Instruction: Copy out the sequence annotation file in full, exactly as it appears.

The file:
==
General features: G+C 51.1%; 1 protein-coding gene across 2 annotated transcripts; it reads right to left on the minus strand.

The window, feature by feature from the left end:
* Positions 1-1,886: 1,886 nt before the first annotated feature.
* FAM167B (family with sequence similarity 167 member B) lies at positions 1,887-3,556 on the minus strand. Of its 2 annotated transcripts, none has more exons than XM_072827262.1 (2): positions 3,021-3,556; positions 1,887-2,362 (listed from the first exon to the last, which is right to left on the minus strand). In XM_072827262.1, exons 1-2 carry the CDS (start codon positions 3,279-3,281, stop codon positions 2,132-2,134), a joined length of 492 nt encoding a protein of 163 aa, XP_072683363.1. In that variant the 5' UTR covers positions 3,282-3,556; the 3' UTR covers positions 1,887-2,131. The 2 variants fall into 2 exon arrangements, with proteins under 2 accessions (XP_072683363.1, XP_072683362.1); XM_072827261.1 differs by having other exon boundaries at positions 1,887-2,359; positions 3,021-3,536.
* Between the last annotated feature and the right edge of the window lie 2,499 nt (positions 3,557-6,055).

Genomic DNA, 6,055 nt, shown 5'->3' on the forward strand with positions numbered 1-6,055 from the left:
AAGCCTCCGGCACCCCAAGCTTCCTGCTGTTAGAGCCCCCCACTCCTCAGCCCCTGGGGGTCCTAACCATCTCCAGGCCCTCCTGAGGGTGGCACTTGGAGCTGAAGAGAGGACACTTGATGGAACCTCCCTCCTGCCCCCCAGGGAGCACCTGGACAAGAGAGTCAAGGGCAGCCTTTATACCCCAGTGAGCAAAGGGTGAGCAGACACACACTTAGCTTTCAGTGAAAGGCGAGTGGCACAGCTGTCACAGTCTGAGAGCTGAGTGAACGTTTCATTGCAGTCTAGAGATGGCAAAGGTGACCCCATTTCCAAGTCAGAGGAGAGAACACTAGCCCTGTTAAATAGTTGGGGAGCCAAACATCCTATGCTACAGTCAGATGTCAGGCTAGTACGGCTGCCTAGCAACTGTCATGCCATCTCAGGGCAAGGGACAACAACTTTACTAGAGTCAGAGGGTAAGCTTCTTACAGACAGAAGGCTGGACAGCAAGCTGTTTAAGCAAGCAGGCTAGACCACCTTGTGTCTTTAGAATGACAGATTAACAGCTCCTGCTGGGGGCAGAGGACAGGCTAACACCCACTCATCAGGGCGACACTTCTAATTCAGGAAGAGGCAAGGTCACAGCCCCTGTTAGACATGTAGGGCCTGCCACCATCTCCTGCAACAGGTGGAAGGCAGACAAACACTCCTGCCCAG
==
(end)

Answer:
General features: G+C 51.1%; 1 protein-coding gene across 2 annotated transcripts; it reads right to left on the minus strand.

The window, feature by feature from the left end:
* Positions 1-1,886: 1,886 nt before the first annotated feature.
* FAM167B (family with sequence similarity 167 member B) lies at positions 1,887-3,556 on the minus strand. Of its 2 annotated transcripts, none has more exons than XM_072827262.1 (2): positions 3,021-3,556; positions 1,887-2,362 (listed from the first exon to the last, which is right to left on the minus strand). In XM_072827262.1, exons 1-2 carry the CDS (start codon positions 3,279-3,281, stop codon positions 2,132-2,134), a joined length of 492 nt encoding a protein of 163 aa, XP_072683363.1. In that variant the 5' UTR covers positions 3,282-3,556; the 3' UTR covers positions 1,887-2,131. The 2 variants fall into 2 exon arrangements, with proteins under 2 accessions (XP_072683363.1, XP_072683362.1); XM_072827261.1 differs by having other exon boundaries at positions 1,887-2,359; positions 3,021-3,536.
* Between the last annotated feature and the right edge of the window lie 2,499 nt (positions 3,557-6,055).

Genomic DNA, 6,055 nt, shown 5'->3' on the forward strand with positions numbered 1-6,055 from the left:
AAGCCTCCGGCACCCCAAGCTTCCTGCTGTTAGAGCCCCCCACTCCTCAGCCCCTGGGGGTCCTAACCATCTCCAGGCCCTCCTGAGGGTGGCACTTGGAGCTGAAGAGAGGACACTTGATGGAACCTCCCTCCTGCCCCCCAGGGAGCACCTGGACAAGAGAGTCAAGGGCAGCCTTTATACCCCAGTGAGCAAAGGGTGAGCAGACACACACTTAGCTTTCAGTGAAAGGCGAGTGGCACAGCTGTCACAGTCTGAGAGCTGAGTGAACGTTTCATTGCAGTCTAGAGATGGCAAAGGTGACCCCATTTCCAAGTCAGAGGAGAGAACACTAGCCCTGTTAAATAGTTGGGGAGCCAAACATCCTATGCTACAGTCAGATGTCAGGCTAGTACGGCTGCCTAGCAACTGTCATGCCATCTCAGGGCAAGGGACAACAACTTTACTAGAGTCAGAGGGTAAGCTTCTTACAGACAGAAGGCTGGACAGCAAGCTGTTTAAGCAAGCAGGCTAGACCACCTTGTGTCTTTAGAATGACAGATTAACAGCTCCTGCTGGGGGCAGAGGACAGGCTAACACCCACTCATCAGGGCGACACTTCTAATTCAGGAAGAGGCAAGGTCACAGCCCCTGTTAGACATGTAGGGCCTGCCACCATCTCCTGCAACAGGTGGAAGGCAGACAAACACTCCTGCCCAG